SRI LANKA: A Nation Struggles to Forget a Tragedy

  • by Amantha Perera (peraliya, sri lanka)
  • Tuesday, December 29, 2009
  • Inter Press Service

These images were captured on a mural that became a crucial part of the memorial at Peraliya, a village 90 kilometres south of Colombo, right next to the coast. Yet, images of post-tsunami impacts that are not depicted on the mural run the gamut of emotions.

On Dec. 26, 2004, at 9:25 a.m., a south-bound train was hit by gigantic waves here, killing over 1,500.

Little Lahiru Mihiram has no clear memory of this father, just a thought that he must be one of those many scared faces on the mural. He was less than four months old when his father ran to the train after hearing the screams of panic-stricken passengers as the first waves came flooding inland. He was never found thereafter.

On Dec. 26 this year Lahiru was one of the dozens of mourners, relatives and just plain curious visitors who turned up at the memorial for the five-year anniversary of the tragedy.

While Lahiru’s memory was vague, that was not case for Dayawathie Perera, who survived the train tragedy but lost her daughter-in-law of one month and the girl’s mother. 'It was terrible, terrible,' she recalled of the horror. She was travelling with her son, his new wife and her mother when the first wave came. 'He (her son) kept calling everyone and telling them of the waves, and then the big one came.'

Perera was saved by a monk from a nearby temple, who found her stuck under four other bodies. 'He had seen my fingers move,' she recounts to IPS. Her son, who finally discovered his young wife’s body, put it in the mass grave with his own hands. 'He refuses to come here; he says it is too hard.' There was no massive crowd at the memorial. The country did observe two minutes of silence at precisely the same time the tragedy ravaged this coastal village.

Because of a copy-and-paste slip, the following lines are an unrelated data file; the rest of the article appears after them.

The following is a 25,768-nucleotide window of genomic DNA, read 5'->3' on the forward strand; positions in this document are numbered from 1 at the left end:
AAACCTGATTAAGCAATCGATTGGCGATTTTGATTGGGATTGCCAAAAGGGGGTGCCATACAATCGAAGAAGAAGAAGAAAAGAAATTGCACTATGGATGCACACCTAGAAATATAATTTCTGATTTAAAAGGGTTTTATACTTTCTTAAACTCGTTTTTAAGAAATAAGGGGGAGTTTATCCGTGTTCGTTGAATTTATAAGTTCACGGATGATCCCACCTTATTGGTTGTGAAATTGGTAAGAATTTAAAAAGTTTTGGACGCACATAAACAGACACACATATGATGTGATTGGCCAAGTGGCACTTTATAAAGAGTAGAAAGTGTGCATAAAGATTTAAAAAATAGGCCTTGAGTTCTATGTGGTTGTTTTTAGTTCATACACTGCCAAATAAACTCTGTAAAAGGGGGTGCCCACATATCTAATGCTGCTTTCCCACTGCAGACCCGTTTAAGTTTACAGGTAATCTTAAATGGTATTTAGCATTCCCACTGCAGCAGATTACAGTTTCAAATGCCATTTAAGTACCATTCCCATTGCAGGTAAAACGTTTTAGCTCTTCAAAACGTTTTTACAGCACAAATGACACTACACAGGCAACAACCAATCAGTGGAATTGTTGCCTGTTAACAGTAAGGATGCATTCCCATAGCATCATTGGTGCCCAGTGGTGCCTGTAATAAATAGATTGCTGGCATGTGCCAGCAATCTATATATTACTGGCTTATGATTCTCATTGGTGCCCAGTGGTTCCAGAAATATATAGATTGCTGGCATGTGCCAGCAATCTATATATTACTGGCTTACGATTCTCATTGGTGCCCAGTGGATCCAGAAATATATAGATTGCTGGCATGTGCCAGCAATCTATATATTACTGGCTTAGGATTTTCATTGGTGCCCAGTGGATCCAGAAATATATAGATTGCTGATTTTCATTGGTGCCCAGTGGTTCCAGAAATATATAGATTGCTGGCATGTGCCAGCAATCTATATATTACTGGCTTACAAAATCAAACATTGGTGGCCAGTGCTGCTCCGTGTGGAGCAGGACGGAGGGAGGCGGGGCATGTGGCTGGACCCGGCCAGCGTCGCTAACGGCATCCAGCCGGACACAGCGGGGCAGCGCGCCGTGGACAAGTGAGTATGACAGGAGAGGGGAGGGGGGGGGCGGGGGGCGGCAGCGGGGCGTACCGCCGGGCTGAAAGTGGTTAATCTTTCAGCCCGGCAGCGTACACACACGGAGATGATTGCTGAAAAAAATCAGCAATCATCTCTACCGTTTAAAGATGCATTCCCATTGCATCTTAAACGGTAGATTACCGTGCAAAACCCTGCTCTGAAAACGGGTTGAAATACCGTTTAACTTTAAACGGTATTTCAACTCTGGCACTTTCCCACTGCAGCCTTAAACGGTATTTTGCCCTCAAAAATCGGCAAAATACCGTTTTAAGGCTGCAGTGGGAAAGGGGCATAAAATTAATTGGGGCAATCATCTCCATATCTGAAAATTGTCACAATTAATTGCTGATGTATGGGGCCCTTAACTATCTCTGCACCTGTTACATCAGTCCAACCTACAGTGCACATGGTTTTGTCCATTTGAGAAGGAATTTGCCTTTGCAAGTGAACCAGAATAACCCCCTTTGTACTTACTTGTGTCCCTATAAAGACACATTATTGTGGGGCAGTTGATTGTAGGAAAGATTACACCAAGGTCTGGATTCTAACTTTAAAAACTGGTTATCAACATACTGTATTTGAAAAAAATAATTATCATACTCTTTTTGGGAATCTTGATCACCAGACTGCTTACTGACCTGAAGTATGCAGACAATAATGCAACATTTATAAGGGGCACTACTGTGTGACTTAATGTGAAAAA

Along the coast, there were small ceremonies. Mourners in small groups gathered at the grave sites or where they last saw their loved ones and held prayers. White flags dotted small graves as candles flickered against the wind. Those travelling along the southern coast stopped at the giant Buddha statue — a replica of the one destroyed in Bamiyan, Afghanistan — and paid homage to it before continuing their journey.

In the east, in Kalmunai, which suffered the worst damage, small commemoration events were held on the beach. As a whole, the commemoration of the worst natural tragedy to hit the island since known records were kept was a private affair.

'People have forgotten about what happened, people have moved on,' says Ajantha Samarwickrema, who shot footage of the waves crashing into Galle town, just south of Peraliya.

The Asian tsunami that affected the countries surrounding the Indian Ocean left a terrible imprint on the country, already battered by a long-running civil war then. Over 35,000 were killed, at least 100,000 houses left in need of repair or reconstruction, a million displaced and a reconstruction bill of 3.2 billion U.S. dollars.